FarmPolicy

April 29, 2017

Agricultural Trade and TPP

Jacob Bunge reported yesterday at The Wall Street Journal Online that, “U.S. agriculture officials warned Thursday that farmers, ranchers and food companies could lose out in the long-term if lawmakers shy away from pursuing big trade deals.

“While some hold out hope that the Trans-Pacific Partnership, a wide-ranging trade bill championed by the Obama administration, could yet pass this year, concerns are growing that the U.S. elections may spur a more protectionist stance that could shrink U.S. exports of agricultural goods ranging from meat to grains and dairy.”


Darci Vetter, ambassador and chief agricultural negotiator for the Office of the U.S. Trade Representative, says the Trans-Pacific Partnership would open up growth opportunities for U.S. agriculture in Asian markets. She spoke with WSJ’s Rebecca Blumenstein at the WSJ Global Food Forum.

The Journal article noted that, “‘The issue of trade has become a political football, unfortunately,’ said Julie Maschhoff, co-owner and vice president of the Maschhoffs LLC, an Illinois pork producer.

“Ms. Maschhoff, speaking at the WSJ Global Food Forum in New York, estimated that about one-quarter of U.S. pork is exported, and trade agreements are critical to expanding those sales as U.S. pork production ramps up.”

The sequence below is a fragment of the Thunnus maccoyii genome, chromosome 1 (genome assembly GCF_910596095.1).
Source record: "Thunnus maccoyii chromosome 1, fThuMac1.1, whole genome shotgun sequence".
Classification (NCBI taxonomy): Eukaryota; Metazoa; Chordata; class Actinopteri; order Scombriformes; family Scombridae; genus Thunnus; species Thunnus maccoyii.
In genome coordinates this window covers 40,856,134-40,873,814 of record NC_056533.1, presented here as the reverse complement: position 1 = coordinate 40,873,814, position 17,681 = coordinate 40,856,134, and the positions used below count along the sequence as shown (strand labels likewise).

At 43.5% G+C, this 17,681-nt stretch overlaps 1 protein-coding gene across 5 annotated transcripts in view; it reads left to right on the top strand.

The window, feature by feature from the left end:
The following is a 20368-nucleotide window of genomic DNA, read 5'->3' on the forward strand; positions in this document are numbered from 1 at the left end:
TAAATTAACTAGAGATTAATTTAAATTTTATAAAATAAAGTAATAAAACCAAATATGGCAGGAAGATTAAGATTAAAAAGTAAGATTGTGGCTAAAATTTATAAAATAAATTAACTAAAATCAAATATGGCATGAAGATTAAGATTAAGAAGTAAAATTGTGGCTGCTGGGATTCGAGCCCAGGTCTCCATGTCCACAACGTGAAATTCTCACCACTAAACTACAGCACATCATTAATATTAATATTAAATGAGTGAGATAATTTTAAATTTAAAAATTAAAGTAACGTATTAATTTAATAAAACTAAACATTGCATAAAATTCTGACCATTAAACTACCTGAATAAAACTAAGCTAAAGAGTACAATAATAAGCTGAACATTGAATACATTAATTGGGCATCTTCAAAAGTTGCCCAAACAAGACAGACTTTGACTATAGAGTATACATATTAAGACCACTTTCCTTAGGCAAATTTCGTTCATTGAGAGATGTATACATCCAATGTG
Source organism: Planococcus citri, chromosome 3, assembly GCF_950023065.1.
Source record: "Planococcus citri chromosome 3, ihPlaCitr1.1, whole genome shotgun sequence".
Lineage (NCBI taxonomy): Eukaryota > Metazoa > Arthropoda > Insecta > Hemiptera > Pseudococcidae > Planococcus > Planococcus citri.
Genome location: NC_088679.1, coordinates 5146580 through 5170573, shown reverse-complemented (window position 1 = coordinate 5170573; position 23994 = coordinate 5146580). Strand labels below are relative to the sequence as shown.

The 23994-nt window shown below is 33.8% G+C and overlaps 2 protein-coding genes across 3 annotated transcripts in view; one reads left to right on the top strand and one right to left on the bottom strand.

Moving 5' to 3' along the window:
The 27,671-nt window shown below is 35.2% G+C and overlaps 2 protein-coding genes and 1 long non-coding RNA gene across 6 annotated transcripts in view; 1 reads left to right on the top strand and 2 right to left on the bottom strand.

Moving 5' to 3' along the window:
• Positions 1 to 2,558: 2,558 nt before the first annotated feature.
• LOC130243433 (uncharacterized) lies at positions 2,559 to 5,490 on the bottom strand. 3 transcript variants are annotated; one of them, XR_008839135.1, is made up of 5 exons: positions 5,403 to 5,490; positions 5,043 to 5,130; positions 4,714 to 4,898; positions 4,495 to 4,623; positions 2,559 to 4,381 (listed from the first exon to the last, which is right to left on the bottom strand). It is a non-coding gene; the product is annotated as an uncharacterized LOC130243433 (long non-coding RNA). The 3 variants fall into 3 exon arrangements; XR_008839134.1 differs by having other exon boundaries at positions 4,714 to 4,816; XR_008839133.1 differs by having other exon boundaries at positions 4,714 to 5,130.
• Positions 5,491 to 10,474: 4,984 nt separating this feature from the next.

Julie Maschhoff, co-owner and vice president of the Maschhoffs LLC, an Illinois pork producer, explains why trade agreements are critical for expanding markets for excess U.S. protein supplies. She spoke with WSJ’s Joanna Chung at the WSJ Global Food Forum in New York.

In his Journal article, Mr. Bunge noted that, “U.S. farmers and ranchers broadly have been supportive of TPP, seeing the chance to break into Japan’s lucrative rice market for the first time, and potentially securing significant reductions in tariffs for markets in Southeast Asia and Canada.”

Darci Vetter, ambassador and chief agricultural negotiator for the Office of the U.S. Trade Representative, said at the WSJ [Global Food Forum] event that she saw ‘a narrow window’ to approve the Pacific trade agreement in the lame-duck session, following the November election. ‘I’m an eternal optimist,’ Ms. Vetter said, and implementing TPP would help keep the U.S. on ‘a level playing field’ with competing countries.”

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